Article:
On the matter of bicycles, if you are going to have a bicycle for these purposes I recommend you consider one of those newer old fashioned bikes that have fatter tires and no gears/shifting or disc or hydraulic brakes. At issue is maintenance. Bent derailleurs cannot be fixed. Trust me I know. Disc & hydraulic brakes wear out and whereas brake pads are somewhat easy to replace (if you happen to have replacements and the tools to do the replacement) you can find yourself with an unusable bike if other brake components break while you are out on the road. Fatter tires require more effort pedaling on paved roads but your bug out journey will have far more options if you are not restricted to paved roads. Simple is better in this regard. Also, you absolutely get what you pay for when it comes to bikes. What is being sold in the discount stores is of decidedly less quality/durability than what you get at a bike shop, even if ostensibly the same brand. A good bike shop will also help make sure that the bike you are buying fits you and your body geometry. Any bike can feel OK doing a test spin around the parking lot. A bike with a proper fit will feel good if riding hours and hours, but you’ll know soon enough if the bike doesn’t have a proper fit.August 7, 2015 at 3:16 pm #42955
It may not be much of an issue for most of the people on this forum but being able to drive a stick shift is another skill that comes to mind. If you know where the clutch and gearshift are and have a basic knowledge of RPMs to clutch engagement there aren’t too many vehicles you won’t be able to drive. What if you wind up on foot and stumble across the only running vehicle and that vehicle happens to be a dump truck. Could you drive it?August 7, 2015 at 5:12 pm #42957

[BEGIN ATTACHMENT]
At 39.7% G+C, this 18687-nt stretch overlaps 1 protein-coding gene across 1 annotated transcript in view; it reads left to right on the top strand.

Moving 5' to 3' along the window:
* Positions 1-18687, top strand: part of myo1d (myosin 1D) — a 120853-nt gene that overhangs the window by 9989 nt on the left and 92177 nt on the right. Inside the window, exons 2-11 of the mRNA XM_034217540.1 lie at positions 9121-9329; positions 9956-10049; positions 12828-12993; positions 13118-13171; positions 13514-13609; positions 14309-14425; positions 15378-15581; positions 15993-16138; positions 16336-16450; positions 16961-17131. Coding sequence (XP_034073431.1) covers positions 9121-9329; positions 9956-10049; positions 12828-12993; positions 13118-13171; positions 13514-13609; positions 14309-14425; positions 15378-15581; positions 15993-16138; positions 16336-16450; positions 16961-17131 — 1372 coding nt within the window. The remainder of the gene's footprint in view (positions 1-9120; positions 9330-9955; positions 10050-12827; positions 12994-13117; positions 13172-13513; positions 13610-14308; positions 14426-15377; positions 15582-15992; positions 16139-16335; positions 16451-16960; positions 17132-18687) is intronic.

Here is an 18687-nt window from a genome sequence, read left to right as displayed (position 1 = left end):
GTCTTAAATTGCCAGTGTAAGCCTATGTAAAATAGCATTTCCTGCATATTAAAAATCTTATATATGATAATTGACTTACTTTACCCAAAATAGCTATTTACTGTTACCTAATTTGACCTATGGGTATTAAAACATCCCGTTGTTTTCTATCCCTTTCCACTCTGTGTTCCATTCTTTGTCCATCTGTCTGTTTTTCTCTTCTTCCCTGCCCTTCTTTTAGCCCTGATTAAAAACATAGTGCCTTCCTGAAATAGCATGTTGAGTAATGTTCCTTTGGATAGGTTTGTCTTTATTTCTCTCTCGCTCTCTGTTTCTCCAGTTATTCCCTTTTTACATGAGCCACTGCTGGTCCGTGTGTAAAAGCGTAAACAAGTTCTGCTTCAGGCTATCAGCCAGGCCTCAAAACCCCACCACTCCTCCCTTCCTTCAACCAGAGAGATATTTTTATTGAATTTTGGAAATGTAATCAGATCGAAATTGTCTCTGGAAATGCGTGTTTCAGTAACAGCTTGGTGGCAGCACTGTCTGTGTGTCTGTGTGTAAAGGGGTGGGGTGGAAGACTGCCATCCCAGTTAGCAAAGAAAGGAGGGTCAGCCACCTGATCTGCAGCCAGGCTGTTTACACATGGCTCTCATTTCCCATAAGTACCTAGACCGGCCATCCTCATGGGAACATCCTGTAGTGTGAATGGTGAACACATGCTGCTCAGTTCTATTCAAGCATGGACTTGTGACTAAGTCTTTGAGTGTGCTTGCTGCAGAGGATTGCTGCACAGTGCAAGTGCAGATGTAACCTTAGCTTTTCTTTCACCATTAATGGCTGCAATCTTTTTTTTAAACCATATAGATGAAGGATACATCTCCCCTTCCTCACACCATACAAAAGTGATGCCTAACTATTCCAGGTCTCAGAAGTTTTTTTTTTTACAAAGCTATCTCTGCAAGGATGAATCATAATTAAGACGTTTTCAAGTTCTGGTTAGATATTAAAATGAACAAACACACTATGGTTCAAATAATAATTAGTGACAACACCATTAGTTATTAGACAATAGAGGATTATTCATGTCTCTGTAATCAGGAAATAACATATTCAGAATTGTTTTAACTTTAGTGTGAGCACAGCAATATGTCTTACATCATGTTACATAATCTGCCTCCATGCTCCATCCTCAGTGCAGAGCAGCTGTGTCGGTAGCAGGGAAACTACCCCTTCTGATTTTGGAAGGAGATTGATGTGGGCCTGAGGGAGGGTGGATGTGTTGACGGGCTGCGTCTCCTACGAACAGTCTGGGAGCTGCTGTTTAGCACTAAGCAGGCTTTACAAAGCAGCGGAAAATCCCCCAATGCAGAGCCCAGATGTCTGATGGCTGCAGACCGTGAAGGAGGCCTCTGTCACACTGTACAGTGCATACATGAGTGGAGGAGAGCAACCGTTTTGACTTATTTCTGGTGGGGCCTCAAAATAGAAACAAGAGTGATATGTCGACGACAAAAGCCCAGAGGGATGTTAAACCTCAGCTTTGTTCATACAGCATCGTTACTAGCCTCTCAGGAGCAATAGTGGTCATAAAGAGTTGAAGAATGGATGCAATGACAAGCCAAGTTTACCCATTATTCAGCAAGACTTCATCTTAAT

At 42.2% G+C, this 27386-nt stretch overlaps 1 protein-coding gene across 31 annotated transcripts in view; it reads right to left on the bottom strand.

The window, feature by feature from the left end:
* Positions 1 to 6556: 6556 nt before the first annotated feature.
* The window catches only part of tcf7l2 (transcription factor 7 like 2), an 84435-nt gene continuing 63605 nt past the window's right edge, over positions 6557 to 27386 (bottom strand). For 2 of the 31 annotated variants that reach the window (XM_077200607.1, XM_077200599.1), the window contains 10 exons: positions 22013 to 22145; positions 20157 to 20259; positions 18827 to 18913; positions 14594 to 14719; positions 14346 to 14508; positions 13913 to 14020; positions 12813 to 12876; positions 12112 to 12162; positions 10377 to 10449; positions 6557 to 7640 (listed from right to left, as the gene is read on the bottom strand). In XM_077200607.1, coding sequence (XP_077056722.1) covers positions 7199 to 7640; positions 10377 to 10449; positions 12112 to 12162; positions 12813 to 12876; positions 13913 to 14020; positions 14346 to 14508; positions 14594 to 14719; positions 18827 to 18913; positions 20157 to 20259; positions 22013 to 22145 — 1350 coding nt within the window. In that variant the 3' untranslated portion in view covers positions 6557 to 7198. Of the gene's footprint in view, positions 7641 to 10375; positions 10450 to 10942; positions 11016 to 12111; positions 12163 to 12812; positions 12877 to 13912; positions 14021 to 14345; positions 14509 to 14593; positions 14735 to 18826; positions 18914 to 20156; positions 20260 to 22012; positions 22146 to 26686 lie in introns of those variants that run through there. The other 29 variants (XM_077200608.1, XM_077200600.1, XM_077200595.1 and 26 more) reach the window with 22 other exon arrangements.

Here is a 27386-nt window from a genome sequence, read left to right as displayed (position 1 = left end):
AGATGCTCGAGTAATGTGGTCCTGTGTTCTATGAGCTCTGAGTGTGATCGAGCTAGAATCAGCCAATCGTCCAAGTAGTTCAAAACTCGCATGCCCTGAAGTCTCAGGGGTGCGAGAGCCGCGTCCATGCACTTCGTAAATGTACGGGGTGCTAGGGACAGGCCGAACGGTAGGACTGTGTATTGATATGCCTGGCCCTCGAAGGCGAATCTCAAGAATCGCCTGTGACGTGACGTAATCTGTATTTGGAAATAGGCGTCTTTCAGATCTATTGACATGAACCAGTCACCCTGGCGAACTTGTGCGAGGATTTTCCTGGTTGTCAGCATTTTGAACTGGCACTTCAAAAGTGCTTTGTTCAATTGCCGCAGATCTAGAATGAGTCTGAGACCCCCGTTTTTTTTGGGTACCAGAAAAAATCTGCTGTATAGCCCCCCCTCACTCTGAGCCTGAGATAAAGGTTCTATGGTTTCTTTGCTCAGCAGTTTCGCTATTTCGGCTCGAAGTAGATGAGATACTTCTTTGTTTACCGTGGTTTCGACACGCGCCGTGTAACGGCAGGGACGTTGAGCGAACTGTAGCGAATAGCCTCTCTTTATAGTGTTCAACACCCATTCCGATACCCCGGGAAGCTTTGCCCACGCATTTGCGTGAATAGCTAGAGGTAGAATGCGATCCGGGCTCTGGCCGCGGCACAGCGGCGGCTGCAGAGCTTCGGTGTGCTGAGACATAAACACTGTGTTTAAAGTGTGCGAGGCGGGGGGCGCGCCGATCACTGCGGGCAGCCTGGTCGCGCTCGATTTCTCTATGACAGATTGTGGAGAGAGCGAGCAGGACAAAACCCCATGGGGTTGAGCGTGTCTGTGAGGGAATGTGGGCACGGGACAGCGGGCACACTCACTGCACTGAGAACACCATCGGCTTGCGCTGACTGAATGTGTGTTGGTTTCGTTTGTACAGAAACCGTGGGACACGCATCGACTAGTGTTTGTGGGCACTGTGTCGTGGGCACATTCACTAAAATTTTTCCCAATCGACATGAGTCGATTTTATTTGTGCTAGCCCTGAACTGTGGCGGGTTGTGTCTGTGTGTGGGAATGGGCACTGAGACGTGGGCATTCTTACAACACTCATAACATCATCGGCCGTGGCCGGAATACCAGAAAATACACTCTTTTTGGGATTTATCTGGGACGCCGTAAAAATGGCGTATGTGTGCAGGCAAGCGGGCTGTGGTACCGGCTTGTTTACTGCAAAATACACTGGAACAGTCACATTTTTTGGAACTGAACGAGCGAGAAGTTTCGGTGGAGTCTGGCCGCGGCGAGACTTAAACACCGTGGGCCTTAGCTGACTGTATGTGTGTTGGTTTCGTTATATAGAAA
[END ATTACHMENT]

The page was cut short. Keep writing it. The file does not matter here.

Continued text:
Your question gets to the root of my comment, because all vehicles usually have 2 options. Although in the US diesel passenger cars are not common they do exist. It’s quite common on the other hand for pickup trucks to be diesel powered. Trucks up to 26,000 lbs can be either. These are your basic straight truck. Most trucks over 26,000 use diesels.
All most all motorcycles designed for the street are 4 stroke gasoline engines, however there are a few antique (70s vintage) 2 strokes. Dirt bikes can be either 2 stroke and 4 stroke, both are made today. In the ATV world there are both gas and diesel models.
Small power boats with outboard motors could be either 2 or 4 stroke. Newer motors are predominantly 4 stroke. Boats with inboard engines can be either gasoline or diesel.
If gasoline is run through diesel engines they can explode create fires and cause serious injury.August 7, 2015 at 8:09 pm #42958
74, so how do we tell the difference?August 7, 2015 at 10:12 pm #42959
Manufacturers of outboard engines, usually place a warning decal stating, if gasoline needs to be mixed with oil, what the proper ratio is. More at:http://tinyurl.com/nf2f8jv